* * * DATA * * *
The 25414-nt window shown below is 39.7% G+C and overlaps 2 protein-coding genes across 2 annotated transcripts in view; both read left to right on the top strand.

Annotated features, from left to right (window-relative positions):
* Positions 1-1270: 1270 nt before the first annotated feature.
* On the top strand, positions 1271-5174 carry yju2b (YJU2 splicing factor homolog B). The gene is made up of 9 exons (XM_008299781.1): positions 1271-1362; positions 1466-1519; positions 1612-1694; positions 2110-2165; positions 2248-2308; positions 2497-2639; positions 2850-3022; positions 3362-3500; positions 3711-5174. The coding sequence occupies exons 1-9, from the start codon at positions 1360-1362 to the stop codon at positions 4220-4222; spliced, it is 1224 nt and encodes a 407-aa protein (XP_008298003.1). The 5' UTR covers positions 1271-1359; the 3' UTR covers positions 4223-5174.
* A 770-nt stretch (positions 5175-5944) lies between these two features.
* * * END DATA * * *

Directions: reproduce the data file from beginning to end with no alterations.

The 25414-nt window shown below is 39.7% G+C and overlaps 2 protein-coding genes across 2 annotated transcripts in view; both read left to right on the top strand.

Annotated features, from left to right (window-relative positions):
* Positions 1-1270: 1270 nt before the first annotated feature.
* On the top strand, positions 1271-5174 carry yju2b (YJU2 splicing factor homolog B). The gene is made up of 9 exons (XM_008299781.1): positions 1271-1362; positions 1466-1519; positions 1612-1694; positions 2110-2165; positions 2248-2308; positions 2497-2639; positions 2850-3022; positions 3362-3500; positions 3711-5174. The coding sequence occupies exons 1-9, from the start codon at positions 1360-1362 to the stop codon at positions 4220-4222; spliced, it is 1224 nt and encodes a 407-aa protein (XP_008298003.1). The 5' UTR covers positions 1271-1359; the 3' UTR covers positions 4223-5174.
* A 770-nt stretch (positions 5175-5944) lies between these two features.